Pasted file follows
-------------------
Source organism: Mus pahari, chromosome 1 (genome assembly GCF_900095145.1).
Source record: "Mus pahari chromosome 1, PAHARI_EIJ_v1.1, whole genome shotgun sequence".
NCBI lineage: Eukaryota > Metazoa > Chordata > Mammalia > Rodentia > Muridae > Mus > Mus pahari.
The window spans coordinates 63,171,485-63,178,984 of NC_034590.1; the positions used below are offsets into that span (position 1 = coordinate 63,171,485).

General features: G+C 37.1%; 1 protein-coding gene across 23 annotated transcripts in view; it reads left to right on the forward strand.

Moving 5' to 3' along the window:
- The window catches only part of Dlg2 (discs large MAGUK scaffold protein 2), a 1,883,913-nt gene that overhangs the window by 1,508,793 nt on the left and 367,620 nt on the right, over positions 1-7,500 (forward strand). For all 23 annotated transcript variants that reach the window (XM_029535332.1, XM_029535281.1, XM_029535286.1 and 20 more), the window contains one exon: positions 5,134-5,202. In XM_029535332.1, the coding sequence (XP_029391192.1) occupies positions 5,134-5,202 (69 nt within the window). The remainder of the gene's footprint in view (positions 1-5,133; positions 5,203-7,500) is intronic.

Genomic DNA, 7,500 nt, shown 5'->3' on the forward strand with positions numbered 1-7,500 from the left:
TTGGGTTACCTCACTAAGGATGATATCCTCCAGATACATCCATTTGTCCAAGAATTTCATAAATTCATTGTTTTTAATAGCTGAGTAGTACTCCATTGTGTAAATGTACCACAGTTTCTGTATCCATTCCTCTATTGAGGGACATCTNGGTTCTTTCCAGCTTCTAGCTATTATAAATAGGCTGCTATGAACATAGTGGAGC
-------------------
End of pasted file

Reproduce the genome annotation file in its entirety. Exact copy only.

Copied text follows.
Source organism: Mus pahari, chromosome 1 (genome assembly GCF_900095145.1).
Source record: "Mus pahari chromosome 1, PAHARI_EIJ_v1.1, whole genome shotgun sequence".
NCBI lineage: Eukaryota > Metazoa > Chordata > Mammalia > Rodentia > Muridae > Mus > Mus pahari.
The window spans coordinates 63,171,485-63,178,984 of NC_034590.1; the positions used below are offsets into that span (position 1 = coordinate 63,171,485).

General features: G+C 37.1%; 1 protein-coding gene across 23 annotated transcripts in view; it reads left to right on the forward strand.

Moving 5' to 3' along the window:
- The window catches only part of Dlg2 (discs large MAGUK scaffold protein 2), a 1,883,913-nt gene that overhangs the window by 1,508,793 nt on the left and 367,620 nt on the right, over positions 1-7,500 (forward strand). For all 23 annotated transcript variants that reach the window (XM_029535332.1, XM_029535281.1, XM_029535286.1 and 20 more), the window contains one exon: positions 5,134-5,202. In XM_029535332.1, the coding sequence (XP_029391192.1) occupies positions 5,134-5,202 (69 nt within the window). The remainder of the gene's footprint in view (positions 1-5,133; positions 5,203-7,500) is intronic.

Genomic DNA, 7,500 nt, shown 5'->3' on the forward strand with positions numbered 1-7,500 from the left:
TTGGGTTACCTCACTAAGGATGATATCCTCCAGATACATCCATTTGTCCAAGAATTTCATAAATTCATTGTTTTTAATAGCTGAGTAGTACTCCATTGTGTAAATGTACCACAGTTTCTGTATCCATTCCTCTATTGAGGGACATCTNGGTTCTTTCCAGCTTCTAGCTATTATAAATAGGCTGCTATGAACATAGTGGAGC